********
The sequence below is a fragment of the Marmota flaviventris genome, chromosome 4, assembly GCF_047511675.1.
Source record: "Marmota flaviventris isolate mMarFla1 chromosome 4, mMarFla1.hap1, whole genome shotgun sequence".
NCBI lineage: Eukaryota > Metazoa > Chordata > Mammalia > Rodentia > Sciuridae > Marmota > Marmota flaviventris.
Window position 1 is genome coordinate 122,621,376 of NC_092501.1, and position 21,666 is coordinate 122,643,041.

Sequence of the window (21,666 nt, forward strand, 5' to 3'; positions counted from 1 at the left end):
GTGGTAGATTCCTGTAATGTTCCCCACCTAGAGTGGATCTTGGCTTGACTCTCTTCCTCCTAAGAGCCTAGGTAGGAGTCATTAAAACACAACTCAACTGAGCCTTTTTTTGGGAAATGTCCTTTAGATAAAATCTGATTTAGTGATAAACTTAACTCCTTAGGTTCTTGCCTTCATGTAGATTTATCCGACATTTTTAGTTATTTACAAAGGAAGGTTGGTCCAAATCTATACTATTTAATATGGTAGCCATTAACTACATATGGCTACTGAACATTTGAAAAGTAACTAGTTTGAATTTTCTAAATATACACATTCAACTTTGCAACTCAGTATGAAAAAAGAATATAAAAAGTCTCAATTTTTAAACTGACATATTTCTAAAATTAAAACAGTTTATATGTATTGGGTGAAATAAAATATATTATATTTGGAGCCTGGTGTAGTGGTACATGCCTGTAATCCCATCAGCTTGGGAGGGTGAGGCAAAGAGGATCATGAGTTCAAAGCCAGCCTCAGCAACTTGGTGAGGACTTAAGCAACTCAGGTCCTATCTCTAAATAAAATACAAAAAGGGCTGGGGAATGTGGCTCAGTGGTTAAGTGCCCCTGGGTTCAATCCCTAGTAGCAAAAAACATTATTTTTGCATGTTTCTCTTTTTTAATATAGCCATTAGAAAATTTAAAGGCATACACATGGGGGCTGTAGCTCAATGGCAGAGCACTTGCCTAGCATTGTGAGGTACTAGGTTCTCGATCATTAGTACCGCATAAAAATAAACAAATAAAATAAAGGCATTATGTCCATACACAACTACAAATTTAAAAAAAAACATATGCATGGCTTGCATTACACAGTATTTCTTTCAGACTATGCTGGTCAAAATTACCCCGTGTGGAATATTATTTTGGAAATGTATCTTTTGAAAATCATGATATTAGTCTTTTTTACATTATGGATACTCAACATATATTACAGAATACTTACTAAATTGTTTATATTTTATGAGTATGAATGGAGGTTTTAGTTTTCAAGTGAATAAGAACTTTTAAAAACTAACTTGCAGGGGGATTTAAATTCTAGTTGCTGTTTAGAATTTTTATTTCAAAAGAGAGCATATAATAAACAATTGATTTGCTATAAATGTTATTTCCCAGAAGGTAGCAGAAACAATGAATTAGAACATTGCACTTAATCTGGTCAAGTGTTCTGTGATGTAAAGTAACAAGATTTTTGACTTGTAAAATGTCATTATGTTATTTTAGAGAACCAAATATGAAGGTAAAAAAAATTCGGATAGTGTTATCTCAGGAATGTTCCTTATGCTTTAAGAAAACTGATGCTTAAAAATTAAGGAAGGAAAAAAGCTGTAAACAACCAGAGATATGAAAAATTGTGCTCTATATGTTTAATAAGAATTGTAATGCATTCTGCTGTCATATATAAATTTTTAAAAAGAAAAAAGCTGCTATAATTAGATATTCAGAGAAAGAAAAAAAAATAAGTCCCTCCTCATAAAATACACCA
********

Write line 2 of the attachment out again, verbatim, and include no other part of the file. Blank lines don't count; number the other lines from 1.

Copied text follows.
Source record: "Marmota flaviventris isolate mMarFla1 chromosome 4, mMarFla1.hap1, whole genome shotgun sequence".